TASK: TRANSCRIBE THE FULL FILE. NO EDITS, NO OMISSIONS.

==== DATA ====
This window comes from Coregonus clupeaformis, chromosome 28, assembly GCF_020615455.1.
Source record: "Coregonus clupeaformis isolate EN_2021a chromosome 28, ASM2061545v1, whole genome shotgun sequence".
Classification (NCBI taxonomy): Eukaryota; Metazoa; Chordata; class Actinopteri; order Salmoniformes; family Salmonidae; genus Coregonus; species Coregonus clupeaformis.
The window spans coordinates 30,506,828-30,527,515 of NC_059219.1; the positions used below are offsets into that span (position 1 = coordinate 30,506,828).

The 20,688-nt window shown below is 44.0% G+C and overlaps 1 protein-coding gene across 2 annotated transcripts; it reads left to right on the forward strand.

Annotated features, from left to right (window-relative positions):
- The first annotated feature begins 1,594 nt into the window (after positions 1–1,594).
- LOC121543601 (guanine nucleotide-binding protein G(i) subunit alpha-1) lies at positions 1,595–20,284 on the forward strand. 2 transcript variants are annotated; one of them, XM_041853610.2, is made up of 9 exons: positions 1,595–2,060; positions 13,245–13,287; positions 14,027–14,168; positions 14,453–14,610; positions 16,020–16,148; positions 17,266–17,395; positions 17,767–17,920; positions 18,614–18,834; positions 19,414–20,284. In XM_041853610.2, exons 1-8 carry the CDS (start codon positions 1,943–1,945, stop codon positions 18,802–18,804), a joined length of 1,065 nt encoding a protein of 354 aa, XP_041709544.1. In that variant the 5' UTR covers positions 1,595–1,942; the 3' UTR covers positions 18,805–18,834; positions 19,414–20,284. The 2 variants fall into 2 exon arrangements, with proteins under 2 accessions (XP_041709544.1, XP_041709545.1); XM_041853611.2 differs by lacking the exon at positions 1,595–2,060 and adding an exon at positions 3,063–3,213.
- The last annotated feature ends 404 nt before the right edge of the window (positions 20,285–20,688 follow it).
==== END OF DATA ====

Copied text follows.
This window comes from Coregonus clupeaformis, chromosome 28, assembly GCF_020615455.1.
Source record: "Coregonus clupeaformis isolate EN_2021a chromosome 28, ASM2061545v1, whole genome shotgun sequence".
Classification (NCBI taxonomy): Eukaryota; Metazoa; Chordata; class Actinopteri; order Salmoniformes; family Salmonidae; genus Coregonus; species Coregonus clupeaformis.
The window spans coordinates 30,506,828-30,527,515 of NC_059219.1; the positions used below are offsets into that span (position 1 = coordinate 30,506,828).

The 20,688-nt window shown below is 44.0% G+C and overlaps 1 protein-coding gene across 2 annotated transcripts; it reads left to right on the forward strand.

Annotated features, from left to right (window-relative positions):
- The first annotated feature begins 1,594 nt into the window (after positions 1–1,594).
- LOC121543601 (guanine nucleotide-binding protein G(i) subunit alpha-1) lies at positions 1,595–20,284 on the forward strand. 2 transcript variants are annotated; one of them, XM_041853610.2, is made up of 9 exons: positions 1,595–2,060; positions 13,245–13,287; positions 14,027–14,168; positions 14,453–14,610; positions 16,020–16,148; positions 17,266–17,395; positions 17,767–17,920; positions 18,614–18,834; positions 19,414–20,284. In XM_041853610.2, exons 1-8 carry the CDS (start codon positions 1,943–1,945, stop codon positions 18,802–18,804), a joined length of 1,065 nt encoding a protein of 354 aa, XP_041709544.1. In that variant the 5' UTR covers positions 1,595–1,942; the 3' UTR covers positions 18,805–18,834; positions 19,414–20,284. The 2 variants fall into 2 exon arrangements, with proteins under 2 accessions (XP_041709544.1, XP_041709545.1); XM_041853611.2 differs by lacking the exon at positions 1,595–2,060 and adding an exon at positions 3,063–3,213.
- The last annotated feature ends 404 nt before the right edge of the window (positions 20,285–20,688 follow it).